558 F2d 887 Lehocky v. Curators of University of Missouri
558 F.2d 887
Barbara LEHOCKY, Appellant,
The CURATORS OF the UNIVERSITY OF MISSOURI, a Public
Corporation of the State of Missouri, et al., Appellees.
United States Court of Appeals,
Submitted April 14, 1977.
Decided June 30, 1977.
Rehearing Denied July 18, 1977.
Frank Susman, St. Louis, Mo., for appellant.
Ted D. Ayres, Columbia, Mo., for appellees; Jackson A. Wright, Marvin E. Wright, James S. Newberry, Columbia, Mo., on brief.
Before HEANEY, ROSS and STEPHENSON, Circuit Judges.
The sole question presented in this appeal is whether the Curators of the University of Missouri may constitutionally exclude from coverage under its medical insurance plan, payments for an elective abortion when the plan provides benefits for pregnancy resulting in childbirth.
The appellant was a full-time female employee of the appellee at the University of Missouri in St. Louis, Missouri. As an employee she was covered by a group medical insurance plan which included a clause making her eligible for a $175 primary pregnancy benefit. Appellant became pregnant and elected to terminate her pregnancy by abortion. She then submitted her claim for $175 which was refused since the plan excluded abortion from its coverage.
This case was heard on April 14, 1977, and action was deferred pending a decision by the United States Supreme Court in the cases of Poelker v. Doe, --- U.S. ----, 97 S.Ct. 2391, 53 L.Ed.2d 528 (1977), and Maher v. Roe, --- U.S. ----, 97 S.Ct. 2376, 53 L.Ed.2d 484 (1977). Those cases have now been decided, and we believe that their rationale is applicable to the appellant's claim and that the judgment of the trial court denying plaintiff's claim must be affirmed.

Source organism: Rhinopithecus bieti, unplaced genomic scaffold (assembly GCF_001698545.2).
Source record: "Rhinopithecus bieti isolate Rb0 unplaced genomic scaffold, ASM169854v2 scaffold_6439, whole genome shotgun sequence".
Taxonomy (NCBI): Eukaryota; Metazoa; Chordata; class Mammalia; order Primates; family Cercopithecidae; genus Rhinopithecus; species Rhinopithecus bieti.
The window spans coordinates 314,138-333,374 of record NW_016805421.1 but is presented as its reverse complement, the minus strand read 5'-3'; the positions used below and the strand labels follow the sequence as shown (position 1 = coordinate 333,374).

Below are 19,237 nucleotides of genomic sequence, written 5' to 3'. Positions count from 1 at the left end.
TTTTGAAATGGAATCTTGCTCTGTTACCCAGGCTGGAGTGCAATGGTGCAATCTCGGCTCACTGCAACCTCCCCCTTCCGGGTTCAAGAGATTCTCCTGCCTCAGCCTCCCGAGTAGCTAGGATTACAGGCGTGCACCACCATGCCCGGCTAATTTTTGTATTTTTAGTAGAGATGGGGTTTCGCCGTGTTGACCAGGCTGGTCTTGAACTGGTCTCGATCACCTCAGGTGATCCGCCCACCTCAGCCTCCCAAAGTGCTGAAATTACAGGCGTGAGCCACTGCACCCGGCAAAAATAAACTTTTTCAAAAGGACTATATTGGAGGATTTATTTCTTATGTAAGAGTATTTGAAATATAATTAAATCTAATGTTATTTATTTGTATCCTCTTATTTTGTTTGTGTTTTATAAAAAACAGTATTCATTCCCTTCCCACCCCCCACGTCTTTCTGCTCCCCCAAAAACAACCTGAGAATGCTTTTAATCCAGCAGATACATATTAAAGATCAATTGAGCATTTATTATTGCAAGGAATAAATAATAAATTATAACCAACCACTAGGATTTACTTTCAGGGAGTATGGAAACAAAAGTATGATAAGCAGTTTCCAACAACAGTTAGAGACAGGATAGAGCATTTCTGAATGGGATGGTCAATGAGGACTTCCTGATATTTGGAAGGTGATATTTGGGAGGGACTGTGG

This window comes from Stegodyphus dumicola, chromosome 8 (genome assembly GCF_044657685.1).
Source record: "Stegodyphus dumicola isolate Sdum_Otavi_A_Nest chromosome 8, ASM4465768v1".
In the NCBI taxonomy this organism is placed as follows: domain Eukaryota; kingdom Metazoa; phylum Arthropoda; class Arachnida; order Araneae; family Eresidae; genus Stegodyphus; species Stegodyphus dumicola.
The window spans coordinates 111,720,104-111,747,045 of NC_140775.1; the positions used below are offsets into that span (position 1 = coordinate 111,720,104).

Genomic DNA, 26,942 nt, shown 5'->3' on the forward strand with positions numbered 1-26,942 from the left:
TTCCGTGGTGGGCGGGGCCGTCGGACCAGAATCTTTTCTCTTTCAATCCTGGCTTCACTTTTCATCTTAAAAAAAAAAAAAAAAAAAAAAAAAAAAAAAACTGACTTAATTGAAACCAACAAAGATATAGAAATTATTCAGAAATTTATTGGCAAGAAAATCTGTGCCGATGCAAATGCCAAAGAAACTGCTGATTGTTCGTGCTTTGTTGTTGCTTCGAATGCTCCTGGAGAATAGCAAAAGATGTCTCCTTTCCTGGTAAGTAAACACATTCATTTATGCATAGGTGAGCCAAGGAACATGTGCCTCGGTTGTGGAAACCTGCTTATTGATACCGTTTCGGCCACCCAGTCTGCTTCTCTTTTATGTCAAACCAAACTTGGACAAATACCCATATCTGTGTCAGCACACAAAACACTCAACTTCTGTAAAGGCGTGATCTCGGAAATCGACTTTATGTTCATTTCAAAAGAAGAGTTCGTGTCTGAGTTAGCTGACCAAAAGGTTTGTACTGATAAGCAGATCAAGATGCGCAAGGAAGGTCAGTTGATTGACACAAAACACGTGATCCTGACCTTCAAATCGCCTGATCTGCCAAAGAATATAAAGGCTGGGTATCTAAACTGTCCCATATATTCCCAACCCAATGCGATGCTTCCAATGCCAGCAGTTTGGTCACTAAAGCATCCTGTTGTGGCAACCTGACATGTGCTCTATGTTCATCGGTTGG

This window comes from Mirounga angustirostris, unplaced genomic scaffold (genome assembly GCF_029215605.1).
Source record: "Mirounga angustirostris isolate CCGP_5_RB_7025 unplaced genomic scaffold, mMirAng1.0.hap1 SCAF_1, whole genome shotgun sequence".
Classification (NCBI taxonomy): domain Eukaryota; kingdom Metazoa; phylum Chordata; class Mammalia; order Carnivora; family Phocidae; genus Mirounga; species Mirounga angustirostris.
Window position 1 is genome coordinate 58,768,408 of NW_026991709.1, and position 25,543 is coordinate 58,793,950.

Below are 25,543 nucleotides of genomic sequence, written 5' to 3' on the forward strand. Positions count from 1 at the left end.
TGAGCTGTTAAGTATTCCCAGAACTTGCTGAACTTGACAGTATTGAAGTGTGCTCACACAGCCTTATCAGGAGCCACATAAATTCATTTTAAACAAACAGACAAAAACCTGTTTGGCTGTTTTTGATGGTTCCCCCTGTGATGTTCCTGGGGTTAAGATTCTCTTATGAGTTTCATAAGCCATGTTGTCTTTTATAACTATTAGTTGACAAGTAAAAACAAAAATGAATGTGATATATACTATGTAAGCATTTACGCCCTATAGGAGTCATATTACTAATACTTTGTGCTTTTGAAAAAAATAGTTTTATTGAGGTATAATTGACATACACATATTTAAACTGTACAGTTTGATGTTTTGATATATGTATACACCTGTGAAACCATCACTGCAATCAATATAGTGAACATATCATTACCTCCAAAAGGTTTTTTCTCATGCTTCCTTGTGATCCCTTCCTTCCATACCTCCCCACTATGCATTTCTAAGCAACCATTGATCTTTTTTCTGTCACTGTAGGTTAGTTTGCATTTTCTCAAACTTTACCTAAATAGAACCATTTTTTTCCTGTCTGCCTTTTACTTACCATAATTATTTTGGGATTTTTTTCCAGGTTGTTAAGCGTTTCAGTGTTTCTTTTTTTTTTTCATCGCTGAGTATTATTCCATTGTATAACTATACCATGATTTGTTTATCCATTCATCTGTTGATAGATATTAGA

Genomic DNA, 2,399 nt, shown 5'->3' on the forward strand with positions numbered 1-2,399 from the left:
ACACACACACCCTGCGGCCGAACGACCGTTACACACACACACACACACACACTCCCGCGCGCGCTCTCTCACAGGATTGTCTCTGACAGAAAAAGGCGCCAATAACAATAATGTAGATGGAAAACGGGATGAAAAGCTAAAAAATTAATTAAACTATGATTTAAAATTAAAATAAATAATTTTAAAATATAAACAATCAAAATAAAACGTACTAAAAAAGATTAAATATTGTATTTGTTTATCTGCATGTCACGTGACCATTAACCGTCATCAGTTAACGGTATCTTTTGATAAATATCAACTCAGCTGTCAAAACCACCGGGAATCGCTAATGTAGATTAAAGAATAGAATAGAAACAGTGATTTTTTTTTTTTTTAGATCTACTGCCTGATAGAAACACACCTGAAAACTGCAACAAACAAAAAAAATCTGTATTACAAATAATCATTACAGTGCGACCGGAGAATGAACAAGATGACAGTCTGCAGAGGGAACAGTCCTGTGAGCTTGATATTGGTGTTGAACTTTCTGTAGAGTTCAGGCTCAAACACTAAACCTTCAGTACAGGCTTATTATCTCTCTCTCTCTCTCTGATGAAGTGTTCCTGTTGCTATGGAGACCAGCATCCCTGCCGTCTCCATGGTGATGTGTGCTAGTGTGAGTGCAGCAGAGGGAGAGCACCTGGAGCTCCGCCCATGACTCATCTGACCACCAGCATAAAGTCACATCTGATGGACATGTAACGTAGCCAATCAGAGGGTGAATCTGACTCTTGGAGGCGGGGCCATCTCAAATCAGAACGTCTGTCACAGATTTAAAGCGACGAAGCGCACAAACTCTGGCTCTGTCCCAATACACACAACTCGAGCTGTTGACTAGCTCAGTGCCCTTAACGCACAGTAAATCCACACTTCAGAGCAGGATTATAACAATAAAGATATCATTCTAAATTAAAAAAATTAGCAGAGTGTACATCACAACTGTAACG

The Supreme Court majority in Maher v. Roe, supra, --- U.S. at ----, 97 S.Ct. at 2380-2381, stated as follows:
The Constitution imposes no obligation on the States to pay the pregnancy-related medical expenses of indigent women, or indeed to pay any of the medical expenses of indigents. But when a State decides to alleviate some of the hardships of poverty by providing medical care, the manner in which it dispenses benefits is subject to constitutional limitations. Appellees' claim is that Connecticut must accord equal treatment to both abortion and childbirth, and may not evidence a policy preference by funding only the medical expenses incident to childbirth. This challenge to the classifications established by the Connecticut regulation presents a question arising under the Equal Protection Clause of the Fourteenth Amendment. The basic framework of analysis of such a claim is well-settled:
"We must decide, first, whether (state legislation) operates to the disadvantage of some suspect class or impinges upon a fundamental right explicitly or implicitly protected by the Constitution, thereby requiring strict judicial scrutiny. . . . If not, the (legislative) scheme must still be examined to determine whether it rationally furthers some legitimate, articulated state purpose and therefore does not constitute an invidious discrimination . . . ." San Antonio School District v. Rodriquez, 411 U.S. 1, 17, 93 S.Ct. 1278, 1288, 36 L.Ed.2d 16 (1973).Accord, Massachusetts Board of Retirement v. Murgia, 427 U.S. 307, 312, 314, 96 S.Ct. 2562, 49 L.Ed.2d 520 (1976); Applying this analysis here, we think the District Court erred in holding that the Connecticut regulation violated the Equal Protection Clause of the Fourteenth Amendment. (Footnote omitted.)
It follows logically that if the Equal Protection Clause was not violated in Maher v. Roe, id., and Poelker v. Doe, supra, where the state of Connecticut and the city of St. Louis refused to pay the medical expense of elective abortions even though they did pay medical expenses relating to pregnancy carried to term, that the failure of the state of Missouri (in this case) to provide a medical plan including abortions is not constitutionally impermissible.
The judgment of the trial court is affirmed.